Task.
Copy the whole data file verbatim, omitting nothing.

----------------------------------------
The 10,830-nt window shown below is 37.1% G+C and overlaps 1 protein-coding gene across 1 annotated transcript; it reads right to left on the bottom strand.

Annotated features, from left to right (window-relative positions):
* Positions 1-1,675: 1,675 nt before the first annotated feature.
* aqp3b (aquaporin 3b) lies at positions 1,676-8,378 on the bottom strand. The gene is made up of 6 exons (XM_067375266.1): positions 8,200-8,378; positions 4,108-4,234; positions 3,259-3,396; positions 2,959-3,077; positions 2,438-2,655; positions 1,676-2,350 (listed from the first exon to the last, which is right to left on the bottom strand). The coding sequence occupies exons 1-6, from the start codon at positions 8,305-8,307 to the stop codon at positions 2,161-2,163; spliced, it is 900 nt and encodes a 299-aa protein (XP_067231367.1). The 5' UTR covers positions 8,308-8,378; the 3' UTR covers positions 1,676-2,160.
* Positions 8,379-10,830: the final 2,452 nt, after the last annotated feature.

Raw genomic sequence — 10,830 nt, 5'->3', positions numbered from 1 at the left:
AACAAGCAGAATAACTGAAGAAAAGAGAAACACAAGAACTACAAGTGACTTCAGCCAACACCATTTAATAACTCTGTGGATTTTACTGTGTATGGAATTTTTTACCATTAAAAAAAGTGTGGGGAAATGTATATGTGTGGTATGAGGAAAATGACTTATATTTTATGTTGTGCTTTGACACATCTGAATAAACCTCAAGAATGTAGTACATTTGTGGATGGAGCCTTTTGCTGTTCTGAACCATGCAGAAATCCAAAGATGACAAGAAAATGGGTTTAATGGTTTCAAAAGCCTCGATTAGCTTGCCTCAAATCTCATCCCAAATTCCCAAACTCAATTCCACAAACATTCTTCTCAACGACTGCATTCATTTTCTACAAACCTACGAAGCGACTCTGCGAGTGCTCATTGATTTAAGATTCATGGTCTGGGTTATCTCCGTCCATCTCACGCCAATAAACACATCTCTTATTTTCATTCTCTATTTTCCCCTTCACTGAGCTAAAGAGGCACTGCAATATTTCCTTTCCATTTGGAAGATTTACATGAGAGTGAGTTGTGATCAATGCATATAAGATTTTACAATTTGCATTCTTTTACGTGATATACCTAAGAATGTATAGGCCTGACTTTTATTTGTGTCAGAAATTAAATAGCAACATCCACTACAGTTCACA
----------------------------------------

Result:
The 10,830-nt window shown below is 37.1% G+C and overlaps 1 protein-coding gene across 1 annotated transcript; it reads right to left on the bottom strand.

Annotated features, from left to right (window-relative positions):
* Positions 1-1,675: 1,675 nt before the first annotated feature.
* aqp3b (aquaporin 3b) lies at positions 1,676-8,378 on the bottom strand. The gene is made up of 6 exons (XM_067375266.1): positions 8,200-8,378; positions 4,108-4,234; positions 3,259-3,396; positions 2,959-3,077; positions 2,438-2,655; positions 1,676-2,350 (listed from the first exon to the last, which is right to left on the bottom strand). The coding sequence occupies exons 1-6, from the start codon at positions 8,305-8,307 to the stop codon at positions 2,161-2,163; spliced, it is 900 nt and encodes a 299-aa protein (XP_067231367.1). The 5' UTR covers positions 8,308-8,378; the 3' UTR covers positions 1,676-2,160.
* Positions 8,379-10,830: the final 2,452 nt, after the last annotated feature.

Raw genomic sequence — 10,830 nt, 5'->3', positions numbered from 1 at the left:
AACAAGCAGAATAACTGAAGAAAAGAGAAACACAAGAACTACAAGTGACTTCAGCCAACACCATTTAATAACTCTGTGGATTTTACTGTGTATGGAATTTTTTACCATTAAAAAAAGTGTGGGGAAATGTATATGTGTGGTATGAGGAAAATGACTTATATTTTATGTTGTGCTTTGACACATCTGAATAAACCTCAAGAATGTAGTACATTTGTGGATGGAGCCTTTTGCTGTTCTGAACCATGCAGAAATCCAAAGATGACAAGAAAATGGGTTTAATGGTTTCAAAAGCCTCGATTAGCTTGCCTCAAATCTCATCCCAAATTCCCAAACTCAATTCCACAAACATTCTTCTCAACGACTGCATTCATTTTCTACAAACCTACGAAGCGACTCTGCGAGTGCTCATTGATTTAAGATTCATGGTCTGGGTTATCTCCGTCCATCTCACGCCAATAAACACATCTCTTATTTTCATTCTCTATTTTCCCCTTCACTGAGCTAAAGAGGCACTGCAATATTTCCTTTCCATTTGGAAGATTTACATGAGAGTGAGTTGTGATCAATGCATATAAGATTTTACAATTTGCATTCTTTTACGTGATATACCTAAGAATGTATAGGCCTGACTTTTATTTGTGTCAGAAATTAAATAGCAACATCCACTACAGTTCACA